This morning, we all headed up to Fetlar, one of the 100 Shetland Islands which lie at the “cross roads of the North Sea”, roughly equidistant between Scotland, Norway and the Faroe islands. It involved 2 ferry crossings, but is well worth the trip if you are ever in Shetand in the summer months, as the islands boasts the greatest density of breeding wading birds in Shetland and it is a truly beautiful island.
The Gang – Paula, Andy, Me, Lyndsey and Pete
Paula and me on the Fetlar Ferry
Fetlar has for long been an island renowned amongst ornithologists and naturalists. It is Britain’s premier site for the beautiful red-necked phalarope – boasting over half of the country’s breeding population and it was this species we were really hoping to see. When we came 4 years ago, they did not show.
We headed straight up to the small loch where the Phalaropes like to feed and met up with Hugh Harrop of Shetland Wildlife with David Lindo (Urban birder) leading a group.
They told us that they had seen the Phalarope that morning, so we were hopeful. Moving to a smaller loch near Loch Funzie, where Lyndsey had spotted one, we crept over with all our gear. There, on the far side, my first phalarope was feeding. These tiny birds are stunning to look at and are renown for their lack of fear, often coming up and feeding right at photographers’ feet! We lay down at the edge of the Loch, poised, and my heart was racing as the Phalarope turned and started heading straight towards Lyndsey and I… it got closer and closer!
We could not believe it; like a tiny wind-up toy, this dainty bird fed right in front of us, often too close to photograph! What an incredible experience and the grin on Lyndsey’s and my face said it all!
Pete and Andy had similar experiences and we all came away with photos we had only dreamed of getting! We were all very happy!
We then split up and all went off to different areas of the island in search of other species. The Great Skuas, or Bonxies, nest on one of the hills so we drove up a track and photographed a couple of individuals from the car. These birds are formidable hunters and stunning, powerful birds.
Fetlar has a small airstrip and this is a spot that is great for a range of species. Again, we laid down in the long grass and kept still. Within a few minutes, a Golden Plover’s distinctive single-note call could be heard and it appeared , gradually moving closer to me…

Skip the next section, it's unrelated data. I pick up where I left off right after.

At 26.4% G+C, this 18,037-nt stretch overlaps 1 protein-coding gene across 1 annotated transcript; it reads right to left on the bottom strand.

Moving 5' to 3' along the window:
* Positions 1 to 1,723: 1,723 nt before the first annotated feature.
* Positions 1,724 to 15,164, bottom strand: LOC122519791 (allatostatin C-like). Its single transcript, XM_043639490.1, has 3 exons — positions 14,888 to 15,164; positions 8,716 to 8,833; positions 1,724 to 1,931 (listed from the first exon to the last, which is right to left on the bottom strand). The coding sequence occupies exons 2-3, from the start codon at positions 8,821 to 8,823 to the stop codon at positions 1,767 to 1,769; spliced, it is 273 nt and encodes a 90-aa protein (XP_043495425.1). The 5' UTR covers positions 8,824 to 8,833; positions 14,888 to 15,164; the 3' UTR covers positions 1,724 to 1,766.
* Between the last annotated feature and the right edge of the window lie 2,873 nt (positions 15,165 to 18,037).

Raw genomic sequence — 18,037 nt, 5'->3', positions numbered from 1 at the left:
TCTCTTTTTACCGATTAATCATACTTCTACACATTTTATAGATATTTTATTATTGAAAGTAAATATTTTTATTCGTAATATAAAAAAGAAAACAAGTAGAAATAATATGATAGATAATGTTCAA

As if it was not enough to get close to these stunning birds, a number of Whimbrel were also calling around us. Again these birds started appearing all around and were soon close enough to photograph. Whimbrel are a smaller version of a curlew, with a more distinctive eye stripe.
I even managed a shot with a Whimbrel and a Golden Plover!
A few Ringed plover were also scurrying around on the runway..
After about an hour of crawling around, ‘commando-style’ in the long grass, we climbed back in the car and photographed a beautiful Arctic Skua…
Heading back to Loch Funzie again, Wheatears seemed to be the dominant species, constantly appearing on rocks and posts, feeding youngsters tucked away in stone crevices in the walls. I have never really photographed these pretty little birds, so chose a spot where a pair were catching insects. As I had hoped, the male alighted on one of the stunning lichen rocks right in front of me!
The female also posed beautifully for me!
There seemed to be a perfect synergy between these birds and the lichen-clad rocks…. you can find just about every colour on the birds, also on the rocks. I was captivated and could have spent hours photographing them!
With time ticking on and two ferry crossings to get back to Cheyne House, we visited Funzie Loch one more time. No more Phalaropes, but two pretty Dunlin were feeding along the loch side and I crawled along the ground to get a few shots.
Buzzing after a truly incredible day, we headed back to the port to catch the ferry back to Yell, then another back to the mainland… another unforgettable day on Shetland!!